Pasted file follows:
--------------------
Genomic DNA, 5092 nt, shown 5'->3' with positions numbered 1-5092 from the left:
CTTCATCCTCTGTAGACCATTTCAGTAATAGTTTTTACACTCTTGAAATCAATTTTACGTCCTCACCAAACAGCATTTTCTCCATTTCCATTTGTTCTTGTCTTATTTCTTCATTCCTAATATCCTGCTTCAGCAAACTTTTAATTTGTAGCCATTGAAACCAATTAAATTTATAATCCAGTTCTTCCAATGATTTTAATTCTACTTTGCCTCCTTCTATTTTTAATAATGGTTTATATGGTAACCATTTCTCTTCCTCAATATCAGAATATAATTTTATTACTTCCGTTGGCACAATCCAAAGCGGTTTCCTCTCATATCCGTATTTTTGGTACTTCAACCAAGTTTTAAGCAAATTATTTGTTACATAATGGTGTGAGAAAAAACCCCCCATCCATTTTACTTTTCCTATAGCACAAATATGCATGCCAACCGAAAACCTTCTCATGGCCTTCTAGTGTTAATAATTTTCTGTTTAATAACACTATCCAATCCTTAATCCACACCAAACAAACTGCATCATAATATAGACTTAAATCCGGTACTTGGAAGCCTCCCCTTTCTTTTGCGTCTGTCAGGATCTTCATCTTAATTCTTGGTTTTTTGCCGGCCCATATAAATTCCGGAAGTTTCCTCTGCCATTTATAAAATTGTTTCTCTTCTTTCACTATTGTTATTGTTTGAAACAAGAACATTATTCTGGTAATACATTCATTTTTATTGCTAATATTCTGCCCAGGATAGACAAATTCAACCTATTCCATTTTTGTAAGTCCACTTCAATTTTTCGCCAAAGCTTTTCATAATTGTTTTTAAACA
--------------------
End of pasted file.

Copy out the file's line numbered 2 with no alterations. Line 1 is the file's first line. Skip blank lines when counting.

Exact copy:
CTTCATCCTCTGTAGACCATTTCAGTAATAGTTTTTACACTCTTGAAATCAATTTTACGTCCTCACCAAACAGCATTTTCTCCATTTCCATTTGTTCTTGTCTTATTTCTTCATTCCTAATATCCTGCTTCAGCAAACTTTTAATTTGTAGCCATTGAAACCAATTAAATTTATAATCCAGTTCTTCCAATGATTTTAATTCTACTTTGCCTCCTTCTATTTTTAATAATGGTTTATATGGTAACCATTTCTCTTCCTCAATATCAGAATATAATTTTATTACTTCCGTTGGCACAATCCAAAGCGGTTTCCTCTCATATCCGTATTTTTGGTACTTCAACCAAGTTTTAAGCAAATTATTTGTTACATAATGGTGTGAGAAAAAACCCCCCATCCATTTTACTTTTCCTATAGCACAAATATGCATGCCAACCGAAAACCTTCTCATGGCCTTCTAGTGTTAATAATTTTCTGTTTAATAACACTATCCAATCCTTAATCCACACCAAACAAACTGCATCATAATATAGACTTAAATCCGGTACTTGGAAGCCTCCCCTTTCTTTTGCGTCTGTCAGGATCTTCATCTTAATTCTTGGTTTTTTGCCGGCCCATATAAATTCCGGAAGTTTCCTCTGCCATTTATAAAATTGTTTCTCTTCTTTCACTATTGTTATTGTTTGAAACAAGAACATTATTCTGGTAATACATTCATTTTTATTGCTAATATTCTGCCCAGGATAGACAAATTCAACCTATTCCATTTTTGTAAGTCCACTTCAATTTTTCGCCAAAGCTTTTCATAATTGTTTTTAAACA